A sign of the times?

Monday, 21 April 2014 00:00 -     - {{hitsCtrl.values.hits}}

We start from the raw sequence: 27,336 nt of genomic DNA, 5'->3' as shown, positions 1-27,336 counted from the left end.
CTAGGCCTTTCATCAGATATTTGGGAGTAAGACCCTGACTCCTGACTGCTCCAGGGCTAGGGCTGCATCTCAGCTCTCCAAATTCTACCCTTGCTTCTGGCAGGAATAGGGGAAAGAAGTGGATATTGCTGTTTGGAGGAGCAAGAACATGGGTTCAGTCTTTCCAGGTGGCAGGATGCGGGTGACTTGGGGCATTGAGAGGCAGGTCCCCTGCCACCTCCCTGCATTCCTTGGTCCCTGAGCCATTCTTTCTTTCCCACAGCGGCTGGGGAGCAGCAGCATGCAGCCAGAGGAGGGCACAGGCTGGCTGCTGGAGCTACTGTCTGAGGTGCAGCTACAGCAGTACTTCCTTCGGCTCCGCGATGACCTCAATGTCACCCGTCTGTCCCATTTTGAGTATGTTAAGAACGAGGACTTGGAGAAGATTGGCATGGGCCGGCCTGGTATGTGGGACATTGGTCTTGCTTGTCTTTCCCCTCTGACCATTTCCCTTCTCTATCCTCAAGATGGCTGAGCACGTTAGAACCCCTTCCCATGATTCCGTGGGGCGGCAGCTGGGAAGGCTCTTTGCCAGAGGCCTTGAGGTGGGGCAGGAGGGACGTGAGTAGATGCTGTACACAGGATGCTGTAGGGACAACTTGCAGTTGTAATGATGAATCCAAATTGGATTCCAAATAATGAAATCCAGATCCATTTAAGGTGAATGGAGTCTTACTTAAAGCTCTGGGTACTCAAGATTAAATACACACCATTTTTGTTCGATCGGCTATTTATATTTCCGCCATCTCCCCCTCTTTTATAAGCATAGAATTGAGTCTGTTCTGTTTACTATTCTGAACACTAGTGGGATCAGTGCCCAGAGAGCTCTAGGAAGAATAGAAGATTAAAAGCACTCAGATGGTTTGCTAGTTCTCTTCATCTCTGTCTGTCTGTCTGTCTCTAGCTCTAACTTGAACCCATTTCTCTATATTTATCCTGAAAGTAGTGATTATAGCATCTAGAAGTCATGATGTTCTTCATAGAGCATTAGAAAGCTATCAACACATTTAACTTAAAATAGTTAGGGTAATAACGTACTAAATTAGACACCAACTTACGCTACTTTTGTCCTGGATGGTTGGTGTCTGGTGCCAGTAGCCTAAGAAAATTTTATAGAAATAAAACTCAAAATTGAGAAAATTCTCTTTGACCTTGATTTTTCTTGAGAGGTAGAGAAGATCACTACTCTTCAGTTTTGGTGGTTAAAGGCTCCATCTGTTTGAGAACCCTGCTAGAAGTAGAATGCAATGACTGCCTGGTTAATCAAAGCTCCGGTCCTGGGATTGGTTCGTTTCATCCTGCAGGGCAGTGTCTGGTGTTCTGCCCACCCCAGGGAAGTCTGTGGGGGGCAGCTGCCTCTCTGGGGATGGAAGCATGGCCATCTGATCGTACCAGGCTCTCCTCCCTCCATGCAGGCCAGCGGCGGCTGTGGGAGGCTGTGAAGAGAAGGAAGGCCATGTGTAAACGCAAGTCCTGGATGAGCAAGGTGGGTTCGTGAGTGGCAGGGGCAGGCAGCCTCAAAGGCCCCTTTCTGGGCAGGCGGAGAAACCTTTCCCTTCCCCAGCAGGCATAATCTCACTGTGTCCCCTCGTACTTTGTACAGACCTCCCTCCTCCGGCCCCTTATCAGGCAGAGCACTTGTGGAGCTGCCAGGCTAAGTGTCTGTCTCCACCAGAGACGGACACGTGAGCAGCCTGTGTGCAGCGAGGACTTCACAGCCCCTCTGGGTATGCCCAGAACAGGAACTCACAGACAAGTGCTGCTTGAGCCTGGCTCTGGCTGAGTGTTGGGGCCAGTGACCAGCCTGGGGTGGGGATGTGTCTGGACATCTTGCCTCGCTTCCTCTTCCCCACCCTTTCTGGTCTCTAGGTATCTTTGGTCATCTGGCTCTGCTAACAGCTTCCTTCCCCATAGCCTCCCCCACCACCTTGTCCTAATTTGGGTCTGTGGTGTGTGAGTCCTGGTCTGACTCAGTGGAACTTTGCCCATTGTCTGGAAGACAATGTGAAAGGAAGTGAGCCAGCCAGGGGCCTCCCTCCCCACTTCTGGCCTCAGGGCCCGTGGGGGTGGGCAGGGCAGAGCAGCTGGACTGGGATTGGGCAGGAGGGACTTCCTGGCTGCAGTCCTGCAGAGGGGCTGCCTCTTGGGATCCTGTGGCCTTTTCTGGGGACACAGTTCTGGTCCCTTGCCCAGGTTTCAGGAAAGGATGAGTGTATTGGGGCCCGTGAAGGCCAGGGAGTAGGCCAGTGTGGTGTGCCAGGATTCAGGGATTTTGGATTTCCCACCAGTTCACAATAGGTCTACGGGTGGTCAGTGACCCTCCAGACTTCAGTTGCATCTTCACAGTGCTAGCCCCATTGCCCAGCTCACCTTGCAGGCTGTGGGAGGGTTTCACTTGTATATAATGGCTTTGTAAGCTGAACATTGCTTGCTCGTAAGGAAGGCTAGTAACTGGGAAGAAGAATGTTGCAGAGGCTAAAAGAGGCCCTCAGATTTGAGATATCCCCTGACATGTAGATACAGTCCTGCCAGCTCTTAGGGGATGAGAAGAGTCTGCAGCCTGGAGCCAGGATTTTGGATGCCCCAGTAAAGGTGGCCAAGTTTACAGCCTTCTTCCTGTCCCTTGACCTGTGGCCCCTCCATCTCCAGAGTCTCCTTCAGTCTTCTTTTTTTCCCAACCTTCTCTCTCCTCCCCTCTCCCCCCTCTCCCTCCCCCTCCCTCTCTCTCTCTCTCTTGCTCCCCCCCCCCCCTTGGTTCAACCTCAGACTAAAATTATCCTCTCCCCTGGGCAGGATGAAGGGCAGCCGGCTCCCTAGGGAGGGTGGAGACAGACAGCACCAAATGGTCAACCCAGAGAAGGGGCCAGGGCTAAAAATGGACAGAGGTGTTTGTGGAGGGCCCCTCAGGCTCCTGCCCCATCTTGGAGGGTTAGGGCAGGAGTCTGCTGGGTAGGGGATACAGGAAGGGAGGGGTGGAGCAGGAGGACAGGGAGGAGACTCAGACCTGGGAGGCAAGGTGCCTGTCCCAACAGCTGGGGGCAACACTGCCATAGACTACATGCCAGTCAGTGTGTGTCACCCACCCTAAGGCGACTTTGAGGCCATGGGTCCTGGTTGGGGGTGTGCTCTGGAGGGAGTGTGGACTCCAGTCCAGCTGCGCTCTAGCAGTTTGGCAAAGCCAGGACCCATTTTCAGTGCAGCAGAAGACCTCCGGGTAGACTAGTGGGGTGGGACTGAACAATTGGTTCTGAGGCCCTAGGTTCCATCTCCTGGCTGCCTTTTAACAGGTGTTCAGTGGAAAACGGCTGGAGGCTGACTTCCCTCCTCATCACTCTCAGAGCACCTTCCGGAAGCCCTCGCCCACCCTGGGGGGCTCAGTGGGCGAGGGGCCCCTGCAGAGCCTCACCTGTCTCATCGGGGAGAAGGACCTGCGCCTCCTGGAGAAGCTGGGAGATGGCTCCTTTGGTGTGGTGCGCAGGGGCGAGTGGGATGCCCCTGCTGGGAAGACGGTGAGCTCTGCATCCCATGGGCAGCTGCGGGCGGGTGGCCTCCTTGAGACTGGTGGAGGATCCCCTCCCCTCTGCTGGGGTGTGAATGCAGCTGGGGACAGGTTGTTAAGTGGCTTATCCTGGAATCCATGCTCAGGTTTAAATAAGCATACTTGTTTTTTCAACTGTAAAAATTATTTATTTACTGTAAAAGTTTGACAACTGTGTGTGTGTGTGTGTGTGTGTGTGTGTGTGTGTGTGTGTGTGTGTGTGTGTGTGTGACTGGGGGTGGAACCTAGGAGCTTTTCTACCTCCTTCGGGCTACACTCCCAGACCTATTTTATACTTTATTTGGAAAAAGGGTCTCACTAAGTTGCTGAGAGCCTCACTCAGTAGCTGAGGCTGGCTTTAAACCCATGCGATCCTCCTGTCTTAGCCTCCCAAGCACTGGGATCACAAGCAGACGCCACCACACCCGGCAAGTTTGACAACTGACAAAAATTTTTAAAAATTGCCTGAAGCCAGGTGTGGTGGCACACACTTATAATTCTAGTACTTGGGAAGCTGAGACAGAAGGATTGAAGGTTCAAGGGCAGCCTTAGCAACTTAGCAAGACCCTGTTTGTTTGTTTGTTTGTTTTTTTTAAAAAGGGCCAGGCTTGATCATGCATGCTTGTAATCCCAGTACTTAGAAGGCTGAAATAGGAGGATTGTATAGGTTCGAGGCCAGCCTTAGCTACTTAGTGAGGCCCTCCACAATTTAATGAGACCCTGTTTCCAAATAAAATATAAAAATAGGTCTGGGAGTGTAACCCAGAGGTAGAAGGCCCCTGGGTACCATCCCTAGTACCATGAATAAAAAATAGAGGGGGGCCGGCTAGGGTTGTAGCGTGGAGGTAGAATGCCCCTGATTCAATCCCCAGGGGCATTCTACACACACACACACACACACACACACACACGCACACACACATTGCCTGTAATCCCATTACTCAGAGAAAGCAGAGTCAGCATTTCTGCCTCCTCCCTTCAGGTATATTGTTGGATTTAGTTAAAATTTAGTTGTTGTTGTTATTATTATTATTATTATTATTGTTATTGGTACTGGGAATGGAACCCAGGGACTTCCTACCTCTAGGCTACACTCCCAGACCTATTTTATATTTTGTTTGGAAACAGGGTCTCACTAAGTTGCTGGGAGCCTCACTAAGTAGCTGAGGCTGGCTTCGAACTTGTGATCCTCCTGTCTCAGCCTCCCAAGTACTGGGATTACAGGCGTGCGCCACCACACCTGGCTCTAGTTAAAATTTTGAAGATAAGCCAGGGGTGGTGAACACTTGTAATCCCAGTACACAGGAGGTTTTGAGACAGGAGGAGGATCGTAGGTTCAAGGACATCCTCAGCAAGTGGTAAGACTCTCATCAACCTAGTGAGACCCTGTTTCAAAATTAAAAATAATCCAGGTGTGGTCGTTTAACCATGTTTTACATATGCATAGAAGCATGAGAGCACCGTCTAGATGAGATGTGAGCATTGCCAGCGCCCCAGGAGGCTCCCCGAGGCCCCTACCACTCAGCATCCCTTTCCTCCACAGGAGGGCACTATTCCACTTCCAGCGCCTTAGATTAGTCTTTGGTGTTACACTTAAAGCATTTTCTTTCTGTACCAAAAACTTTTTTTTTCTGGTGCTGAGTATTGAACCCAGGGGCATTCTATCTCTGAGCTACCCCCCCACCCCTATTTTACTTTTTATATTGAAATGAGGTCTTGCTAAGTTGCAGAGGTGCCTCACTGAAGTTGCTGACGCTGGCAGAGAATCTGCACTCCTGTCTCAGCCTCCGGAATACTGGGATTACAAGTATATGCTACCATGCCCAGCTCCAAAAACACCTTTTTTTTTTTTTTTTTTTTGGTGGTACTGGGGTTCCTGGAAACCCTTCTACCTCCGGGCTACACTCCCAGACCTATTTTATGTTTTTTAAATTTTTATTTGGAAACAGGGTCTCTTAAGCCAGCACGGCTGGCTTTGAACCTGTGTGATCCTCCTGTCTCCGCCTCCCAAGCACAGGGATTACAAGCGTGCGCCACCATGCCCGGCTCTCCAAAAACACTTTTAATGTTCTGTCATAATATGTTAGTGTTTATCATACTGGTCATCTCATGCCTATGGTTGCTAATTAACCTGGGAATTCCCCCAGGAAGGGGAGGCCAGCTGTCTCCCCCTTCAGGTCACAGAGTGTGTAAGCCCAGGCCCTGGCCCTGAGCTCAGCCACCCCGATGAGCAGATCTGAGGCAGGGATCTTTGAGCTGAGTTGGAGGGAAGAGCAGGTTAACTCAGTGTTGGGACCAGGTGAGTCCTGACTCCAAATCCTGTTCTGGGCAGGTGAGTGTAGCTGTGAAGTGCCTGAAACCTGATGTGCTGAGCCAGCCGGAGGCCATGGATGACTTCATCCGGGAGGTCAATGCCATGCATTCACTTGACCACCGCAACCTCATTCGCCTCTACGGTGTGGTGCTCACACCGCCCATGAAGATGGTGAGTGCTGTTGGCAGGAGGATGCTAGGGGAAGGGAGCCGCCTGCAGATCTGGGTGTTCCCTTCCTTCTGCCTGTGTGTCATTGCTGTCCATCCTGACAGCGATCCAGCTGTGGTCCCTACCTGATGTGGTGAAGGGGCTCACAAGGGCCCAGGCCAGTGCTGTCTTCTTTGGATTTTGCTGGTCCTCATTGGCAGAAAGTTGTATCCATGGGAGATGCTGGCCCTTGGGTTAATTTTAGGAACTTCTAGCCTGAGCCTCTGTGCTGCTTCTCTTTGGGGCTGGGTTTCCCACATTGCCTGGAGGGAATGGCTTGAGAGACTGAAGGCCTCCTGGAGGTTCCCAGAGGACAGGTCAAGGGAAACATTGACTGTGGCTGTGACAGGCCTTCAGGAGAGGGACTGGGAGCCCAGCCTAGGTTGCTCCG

Avurudu festivities symbolise many positive things but unfortunately during the last two weeks they seem to have done little more than prove how irresponsible people are when they consume liquor and take to the roads – with drastic results. At least 94 people were killed and 150 seriously hurt in road traffic accidents during the past nine days and Police attributed most of the tragedies to reckless and drunken driving. In addition, another 243 people suffered minor injuries and were discharged from hospitals after treatment. According to Police, 1,631 motorists were also booked for drunken driving during this same period and the bulk of them were motorcyclists numbering 900 followed by three-wheeler operators numbering 563.  Revealing shocking levels of irresponsibility 143 drivers were arrested while driving under the influence of liquor within 24 hours ending 6 a.m. on Saturday. Police said 86 motorcyclists and 37 three-wheeler drivers were among those arrested. Despite the fact that Police had publicly announced they would step up arrests of drunk drivers from 10 April, the warning seems to have been largely disregarded. It is astonishing that people continue to be so foolhardy and implementing an effective deterrent becomes all but impossible when consequences are so openly disregarded. The numbers speak for themselves. According to the Health Ministry, about 80,000 road accidents occur in Sri Lanka annually and on average six to eight persons die per day from road accidents. The Government spends between Rs. 1 million to Rs. 10 million to treat a road accident victim and the annual budget exceeds Rs. 3.5 billion. A major road accident occurs in Sri Lanka every 10 minutes. Obeying road rules and promoting better discipline and courtesy can only be a plus point given the ever-increasing number of vehicles. Steps taken by the Government include the introduction of a point system for licenses so that accumulated offences are punished with the revoking of the privilege to drive. But it would seem that these efforts have largely been ignored and even Government steps to reduce the availability of alcohol through the 2005 ‘Mathata Thitha’ polices have clearly failed. A report released by Capital Alliance last month showed a spike in alcohol consumption since the end of the war. The total hard liquor consumption volume grew at a compound annual growth rate (CAGR) of 5.6% in the period up to 2012 while the volume is expected to peak to 93.1 million litres in 2015 with a CAGR of 2.6%, (slightly below the global average growth of 2.8%). As a result the country now ranks among the top boozing nations in the world when both recorded and unrecorded hard liquor consumptions are taken into account. Thus, in 2011 each Lankan is recorded to have consumed 11.2 litres of alcohol, below only to Czech Republic, France and Russia. At a time when public wellbeing is being challenged, drunk driving is only one aspect of a larger social malaise. Putting together laws that can better regulate production, sale and consumption of alcohol, finding resources to implement them and creating more awareness, especially in terms of educating youth and providing rehabilitation are the only sustainable solutions that will protect lives.